Pocket Samovar is an international literary magazine dedicated to underrepresented post-Soviet writing, art & diaspora. We originated in 2019 as a group of Jack Kerouac School students influenced—but not determined—by our Soviet cultural memory. As a multilingual print and online publication, we aspire to serve as a virtual tearoom, contributing to the dialogue between North American and Eurasian literary community and expanding the possibilities of writing.
Blue River Review is an online nonprofit literary journal originally created by the Creighton University MFA
I’ve been recognized for my writing by being selected through a competitive process to work with an editorial team at Farrar, Straus and Giroux (Macmillan) on my unfinished novel manuscript. I collaborated with Katherine Jacobs, a senior editor at Farrar, Straus and Giroux for Young Readers, on my manuscript about an Indian-American girl’s experiences with vitiligo, a condition involving skin pigment loss that is stigmatized in India, and how she copes through creative writing. Usually, a publishing company will not even consider an incomplete manuscript, so I'm incredibly proud and honored that a company like Farrar, Straus and Giroux wanted to work with me when I was only 22 years old before I had even graduated college. While being supervised by Joy Peskin and Simon Boughton, the imprint's editorial directors, I consistently met strict deadlines of submitting 25 pages every two weeks and exceeded editorial expectations. By the end of my three month collaboration, I had produced 140 rough pages, polished 50 revised pages, crafted a plot structure, and drafted a compelling plot pitch/synopsis. Additionally, I collaborated with Conde Nast's chief digital beauty editor, Emily Gaynor, to publish a nonfiction essay titled "Vitiligo: My Journey Through Art" about my personal experiences with vitiligo. My storytelling was so impactful and powerful that the piece was featured as Teen Vogue's central headline for a full week, resulting in full audience engagement. I've recently graduated from Rutgers University with a B.A. in Engish and a Certificate in Creative Writing, and I'd love to be part of a writing group as I complete my novel manuscript and submit my poetry, short stories, and essays to literary magazines and other publications.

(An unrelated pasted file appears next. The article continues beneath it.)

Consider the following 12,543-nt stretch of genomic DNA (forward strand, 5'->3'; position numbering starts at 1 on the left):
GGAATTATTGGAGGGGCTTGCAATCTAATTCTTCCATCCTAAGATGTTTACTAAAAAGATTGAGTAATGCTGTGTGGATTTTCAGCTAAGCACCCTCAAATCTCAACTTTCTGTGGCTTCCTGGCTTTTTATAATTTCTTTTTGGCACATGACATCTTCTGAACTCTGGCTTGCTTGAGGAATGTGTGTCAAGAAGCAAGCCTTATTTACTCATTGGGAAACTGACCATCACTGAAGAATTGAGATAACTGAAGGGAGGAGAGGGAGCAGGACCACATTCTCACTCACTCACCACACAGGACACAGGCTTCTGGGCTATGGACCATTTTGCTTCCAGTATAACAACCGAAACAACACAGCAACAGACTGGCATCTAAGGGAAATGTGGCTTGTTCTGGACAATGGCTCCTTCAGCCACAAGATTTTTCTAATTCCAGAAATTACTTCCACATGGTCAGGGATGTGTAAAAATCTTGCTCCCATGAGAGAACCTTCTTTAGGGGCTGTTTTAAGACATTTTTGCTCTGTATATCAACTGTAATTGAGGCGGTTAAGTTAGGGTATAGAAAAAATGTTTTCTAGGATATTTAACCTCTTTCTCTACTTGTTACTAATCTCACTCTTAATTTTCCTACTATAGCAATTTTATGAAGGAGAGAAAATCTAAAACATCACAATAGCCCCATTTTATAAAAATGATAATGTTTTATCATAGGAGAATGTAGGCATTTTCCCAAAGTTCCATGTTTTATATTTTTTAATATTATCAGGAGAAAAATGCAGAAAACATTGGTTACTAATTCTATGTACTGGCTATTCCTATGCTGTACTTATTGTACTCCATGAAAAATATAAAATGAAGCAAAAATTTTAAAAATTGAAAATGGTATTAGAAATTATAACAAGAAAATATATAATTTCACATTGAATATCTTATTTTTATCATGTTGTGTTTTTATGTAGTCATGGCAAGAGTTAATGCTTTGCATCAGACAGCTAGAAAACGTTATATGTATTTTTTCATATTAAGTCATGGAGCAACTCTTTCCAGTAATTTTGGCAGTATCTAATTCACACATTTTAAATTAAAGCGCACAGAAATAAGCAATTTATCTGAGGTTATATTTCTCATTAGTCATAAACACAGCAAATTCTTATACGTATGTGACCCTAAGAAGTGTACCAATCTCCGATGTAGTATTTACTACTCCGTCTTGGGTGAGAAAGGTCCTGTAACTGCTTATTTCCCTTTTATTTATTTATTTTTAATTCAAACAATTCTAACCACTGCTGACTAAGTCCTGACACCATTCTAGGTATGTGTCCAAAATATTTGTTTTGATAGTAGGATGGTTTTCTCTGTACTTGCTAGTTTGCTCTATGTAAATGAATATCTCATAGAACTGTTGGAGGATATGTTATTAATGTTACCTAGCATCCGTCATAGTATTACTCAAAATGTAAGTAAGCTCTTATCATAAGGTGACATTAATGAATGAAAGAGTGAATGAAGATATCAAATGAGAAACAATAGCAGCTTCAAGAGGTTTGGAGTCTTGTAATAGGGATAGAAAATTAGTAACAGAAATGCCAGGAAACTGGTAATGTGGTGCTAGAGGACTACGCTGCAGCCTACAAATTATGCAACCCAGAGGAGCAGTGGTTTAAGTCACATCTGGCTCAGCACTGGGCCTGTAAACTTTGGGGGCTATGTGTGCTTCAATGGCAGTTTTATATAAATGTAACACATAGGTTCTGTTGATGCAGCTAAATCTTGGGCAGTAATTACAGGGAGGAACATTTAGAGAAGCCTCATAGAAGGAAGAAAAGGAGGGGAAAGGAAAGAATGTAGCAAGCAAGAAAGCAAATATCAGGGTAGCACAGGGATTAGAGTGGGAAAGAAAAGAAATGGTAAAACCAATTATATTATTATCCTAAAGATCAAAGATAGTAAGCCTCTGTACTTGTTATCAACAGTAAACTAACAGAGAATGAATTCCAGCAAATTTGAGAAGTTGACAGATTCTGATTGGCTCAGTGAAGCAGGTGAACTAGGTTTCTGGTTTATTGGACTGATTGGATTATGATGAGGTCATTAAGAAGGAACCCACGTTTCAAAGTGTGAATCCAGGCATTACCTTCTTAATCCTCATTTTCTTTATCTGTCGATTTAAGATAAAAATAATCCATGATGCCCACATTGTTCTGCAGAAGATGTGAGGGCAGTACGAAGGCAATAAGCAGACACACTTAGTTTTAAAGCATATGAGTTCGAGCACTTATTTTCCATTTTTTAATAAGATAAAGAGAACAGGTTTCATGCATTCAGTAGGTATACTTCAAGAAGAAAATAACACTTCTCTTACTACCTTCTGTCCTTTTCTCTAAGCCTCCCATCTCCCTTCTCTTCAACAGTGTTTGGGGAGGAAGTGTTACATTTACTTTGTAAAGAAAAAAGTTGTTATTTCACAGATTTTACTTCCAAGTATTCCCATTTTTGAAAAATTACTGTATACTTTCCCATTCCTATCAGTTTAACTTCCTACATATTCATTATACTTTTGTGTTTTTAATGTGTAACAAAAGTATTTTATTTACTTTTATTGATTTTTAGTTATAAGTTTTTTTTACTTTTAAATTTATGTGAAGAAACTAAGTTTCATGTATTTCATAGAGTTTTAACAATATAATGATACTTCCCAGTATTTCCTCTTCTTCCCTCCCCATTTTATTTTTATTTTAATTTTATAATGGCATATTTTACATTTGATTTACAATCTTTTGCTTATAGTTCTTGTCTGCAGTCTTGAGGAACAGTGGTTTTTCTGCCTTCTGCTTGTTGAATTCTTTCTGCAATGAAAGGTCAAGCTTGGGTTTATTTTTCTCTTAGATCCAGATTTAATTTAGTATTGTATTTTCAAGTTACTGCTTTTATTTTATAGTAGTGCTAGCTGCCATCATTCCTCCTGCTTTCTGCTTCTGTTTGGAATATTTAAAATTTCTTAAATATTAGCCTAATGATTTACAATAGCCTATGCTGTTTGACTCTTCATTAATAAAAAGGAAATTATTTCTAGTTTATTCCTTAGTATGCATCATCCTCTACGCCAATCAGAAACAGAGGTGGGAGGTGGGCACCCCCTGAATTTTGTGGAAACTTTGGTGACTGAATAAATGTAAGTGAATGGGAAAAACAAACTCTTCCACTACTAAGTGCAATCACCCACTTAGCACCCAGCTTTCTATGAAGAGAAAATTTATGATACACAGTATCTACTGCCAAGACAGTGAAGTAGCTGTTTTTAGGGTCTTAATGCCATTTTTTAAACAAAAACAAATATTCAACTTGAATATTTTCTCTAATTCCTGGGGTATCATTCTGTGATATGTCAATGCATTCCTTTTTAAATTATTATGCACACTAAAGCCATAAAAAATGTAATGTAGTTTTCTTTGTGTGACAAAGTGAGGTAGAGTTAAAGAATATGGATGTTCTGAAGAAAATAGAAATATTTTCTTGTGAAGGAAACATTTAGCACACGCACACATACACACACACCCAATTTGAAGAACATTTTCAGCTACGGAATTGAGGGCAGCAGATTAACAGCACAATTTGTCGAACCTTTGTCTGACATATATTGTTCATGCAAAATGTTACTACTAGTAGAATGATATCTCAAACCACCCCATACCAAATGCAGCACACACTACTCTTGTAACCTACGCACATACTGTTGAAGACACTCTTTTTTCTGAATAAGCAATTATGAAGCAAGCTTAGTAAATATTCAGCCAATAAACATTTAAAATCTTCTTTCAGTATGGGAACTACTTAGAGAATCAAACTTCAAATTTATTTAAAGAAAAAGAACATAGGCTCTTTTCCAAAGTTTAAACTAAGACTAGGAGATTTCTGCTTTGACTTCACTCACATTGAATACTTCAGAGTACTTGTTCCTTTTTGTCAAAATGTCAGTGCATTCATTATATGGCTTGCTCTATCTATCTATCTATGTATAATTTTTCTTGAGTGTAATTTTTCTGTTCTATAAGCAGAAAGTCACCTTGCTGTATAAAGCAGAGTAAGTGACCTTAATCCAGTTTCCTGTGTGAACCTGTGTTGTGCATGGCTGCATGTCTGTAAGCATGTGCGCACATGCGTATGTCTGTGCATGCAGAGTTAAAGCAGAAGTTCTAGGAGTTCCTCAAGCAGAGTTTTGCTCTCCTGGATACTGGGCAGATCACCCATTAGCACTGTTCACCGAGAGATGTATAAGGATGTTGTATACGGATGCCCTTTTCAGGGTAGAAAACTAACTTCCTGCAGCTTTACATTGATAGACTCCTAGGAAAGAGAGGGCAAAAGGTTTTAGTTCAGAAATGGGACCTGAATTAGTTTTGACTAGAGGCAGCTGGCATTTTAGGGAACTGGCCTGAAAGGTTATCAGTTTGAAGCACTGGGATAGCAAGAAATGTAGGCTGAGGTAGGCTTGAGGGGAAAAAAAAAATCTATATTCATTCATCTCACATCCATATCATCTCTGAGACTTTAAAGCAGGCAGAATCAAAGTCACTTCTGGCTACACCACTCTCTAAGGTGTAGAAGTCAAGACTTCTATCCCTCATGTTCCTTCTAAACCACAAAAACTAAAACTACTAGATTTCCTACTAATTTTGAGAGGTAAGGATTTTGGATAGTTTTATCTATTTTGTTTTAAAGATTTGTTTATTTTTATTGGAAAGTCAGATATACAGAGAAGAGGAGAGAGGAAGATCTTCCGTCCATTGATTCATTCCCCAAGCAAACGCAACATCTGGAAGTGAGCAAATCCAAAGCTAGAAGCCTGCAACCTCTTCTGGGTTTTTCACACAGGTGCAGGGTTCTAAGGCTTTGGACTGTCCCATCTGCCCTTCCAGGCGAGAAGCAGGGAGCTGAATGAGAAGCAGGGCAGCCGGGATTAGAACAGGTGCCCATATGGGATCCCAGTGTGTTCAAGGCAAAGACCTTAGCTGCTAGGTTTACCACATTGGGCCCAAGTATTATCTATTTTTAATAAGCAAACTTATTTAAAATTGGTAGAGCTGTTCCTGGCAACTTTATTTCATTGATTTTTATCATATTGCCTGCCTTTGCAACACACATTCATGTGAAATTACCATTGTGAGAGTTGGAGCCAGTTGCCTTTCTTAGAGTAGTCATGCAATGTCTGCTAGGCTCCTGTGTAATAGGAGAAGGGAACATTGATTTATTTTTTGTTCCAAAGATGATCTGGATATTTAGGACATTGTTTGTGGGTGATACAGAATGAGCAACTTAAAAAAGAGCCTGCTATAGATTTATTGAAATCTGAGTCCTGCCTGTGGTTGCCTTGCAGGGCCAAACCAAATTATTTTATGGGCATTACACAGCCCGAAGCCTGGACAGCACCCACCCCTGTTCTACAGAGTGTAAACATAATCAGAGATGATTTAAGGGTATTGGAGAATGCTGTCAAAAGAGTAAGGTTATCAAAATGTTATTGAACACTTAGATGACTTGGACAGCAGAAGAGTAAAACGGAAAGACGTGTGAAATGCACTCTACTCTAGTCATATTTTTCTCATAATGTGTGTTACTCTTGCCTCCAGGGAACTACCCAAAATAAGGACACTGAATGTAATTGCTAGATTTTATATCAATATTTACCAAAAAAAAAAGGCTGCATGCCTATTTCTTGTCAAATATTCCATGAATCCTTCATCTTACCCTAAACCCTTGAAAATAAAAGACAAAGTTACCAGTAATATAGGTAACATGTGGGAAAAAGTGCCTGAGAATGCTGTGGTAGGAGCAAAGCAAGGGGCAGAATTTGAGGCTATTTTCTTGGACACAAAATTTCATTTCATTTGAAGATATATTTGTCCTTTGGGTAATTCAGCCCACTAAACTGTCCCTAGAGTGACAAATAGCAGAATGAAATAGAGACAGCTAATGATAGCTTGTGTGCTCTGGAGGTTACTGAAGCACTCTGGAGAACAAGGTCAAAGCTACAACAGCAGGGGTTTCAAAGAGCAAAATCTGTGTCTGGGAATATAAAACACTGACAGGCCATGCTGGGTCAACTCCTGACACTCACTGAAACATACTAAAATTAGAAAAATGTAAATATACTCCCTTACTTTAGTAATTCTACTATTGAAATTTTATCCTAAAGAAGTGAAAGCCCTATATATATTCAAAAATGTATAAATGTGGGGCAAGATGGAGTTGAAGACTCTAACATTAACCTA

I have a background in poetry/short fiction and am embarking on my first novel! Currently revising my first draft.
The Nonconformist is a literary magazine dedicated to publishing fiction, poetry, experimental fiction and poetry, book reviews, literary criticism, and various culture-related articles. We believe in reconfiguring the world using pens, typewriters, and word processors. At The Nonconformist, we aim to create, encourage, and support a community of both emerging and established writers who will find their long-sought literary home here. We nominate for the Pushcart Prize and Best of the Net.
I am quite fond of reading and writing. I've journaled for more than half the amount of years I've been traversing my Life's learning journey. Been kind of in need of some motivation lately though. Really have enjoyed reading, learning, coming to be acquainted with the world by means of words; shared by speaking, reading, hearing, etc.